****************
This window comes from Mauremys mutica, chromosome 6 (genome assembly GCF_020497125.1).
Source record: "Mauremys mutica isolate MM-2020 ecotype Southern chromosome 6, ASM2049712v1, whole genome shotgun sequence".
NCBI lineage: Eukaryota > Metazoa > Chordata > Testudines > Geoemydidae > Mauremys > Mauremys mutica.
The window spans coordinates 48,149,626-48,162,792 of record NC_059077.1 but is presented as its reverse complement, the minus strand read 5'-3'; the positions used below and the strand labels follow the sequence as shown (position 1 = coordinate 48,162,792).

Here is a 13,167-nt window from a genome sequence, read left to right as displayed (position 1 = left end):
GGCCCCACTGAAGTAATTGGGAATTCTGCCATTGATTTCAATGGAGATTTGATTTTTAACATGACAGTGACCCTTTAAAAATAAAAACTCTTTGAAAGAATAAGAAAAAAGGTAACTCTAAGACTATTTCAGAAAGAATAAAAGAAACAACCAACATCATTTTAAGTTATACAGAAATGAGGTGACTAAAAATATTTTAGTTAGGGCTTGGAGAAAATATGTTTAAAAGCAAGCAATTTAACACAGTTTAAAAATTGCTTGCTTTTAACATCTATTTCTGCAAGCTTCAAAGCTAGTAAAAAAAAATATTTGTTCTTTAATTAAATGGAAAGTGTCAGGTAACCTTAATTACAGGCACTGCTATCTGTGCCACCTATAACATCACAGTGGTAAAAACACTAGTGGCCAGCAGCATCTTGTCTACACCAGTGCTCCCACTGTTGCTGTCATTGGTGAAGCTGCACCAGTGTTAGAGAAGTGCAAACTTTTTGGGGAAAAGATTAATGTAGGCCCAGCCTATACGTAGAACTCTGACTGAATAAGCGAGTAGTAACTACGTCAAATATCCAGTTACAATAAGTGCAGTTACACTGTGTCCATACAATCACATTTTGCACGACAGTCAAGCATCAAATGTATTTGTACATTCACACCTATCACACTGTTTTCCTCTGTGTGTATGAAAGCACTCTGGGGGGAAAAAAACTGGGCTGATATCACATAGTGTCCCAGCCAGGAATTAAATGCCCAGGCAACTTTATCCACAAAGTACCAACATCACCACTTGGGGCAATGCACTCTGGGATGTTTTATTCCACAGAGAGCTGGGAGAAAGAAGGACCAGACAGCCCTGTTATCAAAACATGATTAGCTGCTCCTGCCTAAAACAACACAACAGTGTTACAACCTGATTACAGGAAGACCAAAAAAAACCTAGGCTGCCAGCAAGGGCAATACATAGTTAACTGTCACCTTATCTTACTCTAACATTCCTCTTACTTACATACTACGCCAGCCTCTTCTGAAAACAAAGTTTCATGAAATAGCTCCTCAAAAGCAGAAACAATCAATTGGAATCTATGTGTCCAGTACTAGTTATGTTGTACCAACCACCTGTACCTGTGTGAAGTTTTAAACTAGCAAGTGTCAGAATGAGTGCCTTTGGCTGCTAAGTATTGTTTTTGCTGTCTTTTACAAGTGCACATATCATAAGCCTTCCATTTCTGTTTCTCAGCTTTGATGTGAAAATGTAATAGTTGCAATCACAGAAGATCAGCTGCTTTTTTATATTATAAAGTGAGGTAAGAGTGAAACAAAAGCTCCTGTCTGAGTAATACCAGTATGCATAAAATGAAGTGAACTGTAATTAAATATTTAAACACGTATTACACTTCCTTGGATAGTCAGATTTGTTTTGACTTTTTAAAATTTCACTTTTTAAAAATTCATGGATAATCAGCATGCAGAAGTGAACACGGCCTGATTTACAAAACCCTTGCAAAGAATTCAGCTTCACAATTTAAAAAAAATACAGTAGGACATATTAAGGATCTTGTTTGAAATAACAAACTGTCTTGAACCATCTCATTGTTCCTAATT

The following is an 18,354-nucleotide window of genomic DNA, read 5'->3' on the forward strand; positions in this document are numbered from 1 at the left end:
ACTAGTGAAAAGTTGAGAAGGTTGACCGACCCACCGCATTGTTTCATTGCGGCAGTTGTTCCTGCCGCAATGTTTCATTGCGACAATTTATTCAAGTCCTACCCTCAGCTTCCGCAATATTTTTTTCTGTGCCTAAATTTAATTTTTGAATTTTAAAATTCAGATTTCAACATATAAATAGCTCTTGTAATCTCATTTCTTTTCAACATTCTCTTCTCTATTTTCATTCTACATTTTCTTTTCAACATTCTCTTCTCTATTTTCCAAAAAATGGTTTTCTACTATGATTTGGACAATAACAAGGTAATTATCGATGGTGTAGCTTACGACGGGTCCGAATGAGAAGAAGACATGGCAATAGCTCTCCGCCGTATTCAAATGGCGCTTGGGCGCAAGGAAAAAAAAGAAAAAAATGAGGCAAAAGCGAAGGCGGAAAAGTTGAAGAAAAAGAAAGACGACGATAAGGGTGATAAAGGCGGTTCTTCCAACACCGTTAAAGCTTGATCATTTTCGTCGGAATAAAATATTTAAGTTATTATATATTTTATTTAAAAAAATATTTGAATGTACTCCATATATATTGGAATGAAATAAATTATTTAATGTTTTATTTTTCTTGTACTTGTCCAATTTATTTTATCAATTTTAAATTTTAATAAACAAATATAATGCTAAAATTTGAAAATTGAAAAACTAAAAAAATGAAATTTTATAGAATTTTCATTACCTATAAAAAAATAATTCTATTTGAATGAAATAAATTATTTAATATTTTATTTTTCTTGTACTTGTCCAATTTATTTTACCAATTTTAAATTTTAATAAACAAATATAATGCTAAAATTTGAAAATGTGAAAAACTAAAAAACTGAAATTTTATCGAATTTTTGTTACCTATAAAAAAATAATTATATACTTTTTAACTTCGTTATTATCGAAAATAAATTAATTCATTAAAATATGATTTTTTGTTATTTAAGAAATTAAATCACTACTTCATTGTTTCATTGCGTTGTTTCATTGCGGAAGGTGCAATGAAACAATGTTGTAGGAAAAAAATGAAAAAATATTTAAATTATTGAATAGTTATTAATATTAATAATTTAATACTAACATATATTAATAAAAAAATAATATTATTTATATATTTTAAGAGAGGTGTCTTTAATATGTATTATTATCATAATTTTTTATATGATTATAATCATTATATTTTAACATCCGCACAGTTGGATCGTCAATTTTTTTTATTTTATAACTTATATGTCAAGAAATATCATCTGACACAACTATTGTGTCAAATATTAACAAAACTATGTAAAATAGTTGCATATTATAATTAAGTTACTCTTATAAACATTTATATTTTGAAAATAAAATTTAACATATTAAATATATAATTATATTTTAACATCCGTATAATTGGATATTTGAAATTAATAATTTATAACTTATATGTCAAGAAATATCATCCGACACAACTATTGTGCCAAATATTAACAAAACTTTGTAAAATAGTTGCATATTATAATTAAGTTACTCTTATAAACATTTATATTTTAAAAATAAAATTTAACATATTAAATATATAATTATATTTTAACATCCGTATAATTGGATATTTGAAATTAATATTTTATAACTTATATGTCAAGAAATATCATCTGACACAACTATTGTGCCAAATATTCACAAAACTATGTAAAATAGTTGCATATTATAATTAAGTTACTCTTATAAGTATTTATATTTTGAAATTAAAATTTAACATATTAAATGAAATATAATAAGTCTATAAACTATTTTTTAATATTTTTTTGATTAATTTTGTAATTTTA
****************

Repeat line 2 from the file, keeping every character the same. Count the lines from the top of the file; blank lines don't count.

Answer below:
Source record: "Mauremys mutica isolate MM-2020 ecotype Southern chromosome 6, ASM2049712v1, whole genome shotgun sequence".